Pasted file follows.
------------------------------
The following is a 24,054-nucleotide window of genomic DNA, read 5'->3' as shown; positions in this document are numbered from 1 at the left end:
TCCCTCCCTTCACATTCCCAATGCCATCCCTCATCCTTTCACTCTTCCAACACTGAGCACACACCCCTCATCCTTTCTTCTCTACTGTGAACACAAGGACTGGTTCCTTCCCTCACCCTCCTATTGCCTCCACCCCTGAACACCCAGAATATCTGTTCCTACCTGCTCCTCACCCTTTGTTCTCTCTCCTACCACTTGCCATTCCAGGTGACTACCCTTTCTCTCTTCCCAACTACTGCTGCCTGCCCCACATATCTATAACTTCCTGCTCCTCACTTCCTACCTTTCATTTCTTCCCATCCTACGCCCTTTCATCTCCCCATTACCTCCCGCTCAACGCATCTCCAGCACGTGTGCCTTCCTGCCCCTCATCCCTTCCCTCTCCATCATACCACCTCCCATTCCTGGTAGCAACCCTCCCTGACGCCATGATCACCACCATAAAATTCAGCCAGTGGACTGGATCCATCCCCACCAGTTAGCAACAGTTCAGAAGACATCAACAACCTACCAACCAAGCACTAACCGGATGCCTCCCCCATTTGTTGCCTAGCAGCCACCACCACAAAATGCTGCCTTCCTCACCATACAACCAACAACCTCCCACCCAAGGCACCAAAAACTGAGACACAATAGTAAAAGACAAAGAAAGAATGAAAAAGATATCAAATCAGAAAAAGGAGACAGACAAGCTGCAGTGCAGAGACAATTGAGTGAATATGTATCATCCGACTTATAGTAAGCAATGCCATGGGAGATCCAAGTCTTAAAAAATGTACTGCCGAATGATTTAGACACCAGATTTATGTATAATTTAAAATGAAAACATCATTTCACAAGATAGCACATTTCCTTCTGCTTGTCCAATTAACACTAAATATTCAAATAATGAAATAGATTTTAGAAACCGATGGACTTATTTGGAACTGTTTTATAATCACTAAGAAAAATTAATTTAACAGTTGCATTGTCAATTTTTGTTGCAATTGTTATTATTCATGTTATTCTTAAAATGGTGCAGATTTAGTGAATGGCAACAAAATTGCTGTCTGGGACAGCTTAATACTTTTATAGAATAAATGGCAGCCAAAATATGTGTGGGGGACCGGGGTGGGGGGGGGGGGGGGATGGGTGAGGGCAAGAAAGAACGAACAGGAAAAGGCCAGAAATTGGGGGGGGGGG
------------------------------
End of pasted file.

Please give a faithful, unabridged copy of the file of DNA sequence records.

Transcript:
The following is a 24,054-nucleotide window of genomic DNA, read 5'->3' as shown; positions in this document are numbered from 1 at the left end:
TCCCTCCCTTCACATTCCCAATGCCATCCCTCATCCTTTCACTCTTCCAACACTGAGCACACACCCCTCATCCTTTCTTCTCTACTGTGAACACAAGGACTGGTTCCTTCCCTCACCCTCCTATTGCCTCCACCCCTGAACACCCAGAATATCTGTTCCTACCTGCTCCTCACCCTTTGTTCTCTCTCCTACCACTTGCCATTCCAGGTGACTACCCTTTCTCTCTTCCCAACTACTGCTGCCTGCCCCACATATCTATAACTTCCTGCTCCTCACTTCCTACCTTTCATTTCTTCCCATCCTACGCCCTTTCATCTCCCCATTACCTCCCGCTCAACGCATCTCCAGCACGTGTGCCTTCCTGCCCCTCATCCCTTCCCTCTCCATCATACCACCTCCCATTCCTGGTAGCAACCCTCCCTGACGCCATGATCACCACCATAAAATTCAGCCAGTGGACTGGATCCATCCCCACCAGTTAGCAACAGTTCAGAAGACATCAACAACCTACCAACCAAGCACTAACCGGATGCCTCCCCCATTTGTTGCCTAGCAGCCACCACCACAAAATGCTGCCTTCCTCACCATACAACCAACAACCTCCCACCCAAGGCACCAAAAACTGAGACACAATAGTAAAAGACAAAGAAAGAATGAAAAAGATATCAAATCAGAAAAAGGAGACAGACAAGCTGCAGTGCAGAGACAATTGAGTGAATATGTATCATCCGACTTATAGTAAGCAATGCCATGGGAGATCCAAGTCTTAAAAAATGTACTGCCGAATGATTTAGACACCAGATTTATGTATAATTTAAAATGAAAACATCATTTCACAAGATAGCACATTTCCTTCTGCTTGTCCAATTAACACTAAATATTCAAATAATGAAATAGATTTTAGAAACCGATGGACTTATTTGGAACTGTTTTATAATCACTAAGAAAAATTAATTTAACAGTTGCATTGTCAATTTTTGTTGCAATTGTTATTATTCATGTTATTCTTAAAATGGTGCAGATTTAGTGAATGGCAACAAAATTGCTGTCTGGGACAGCTTAATACTTTTATAGAATAAATGGCAGCCAAAATATGTGTGGGGGACCGGGGTGGGGGGGGGGGGGGGATGGGTGAGGGCAAGAAAGAACGAACAGGAAAAGGCCAGAAATTGGGGGGGGGGG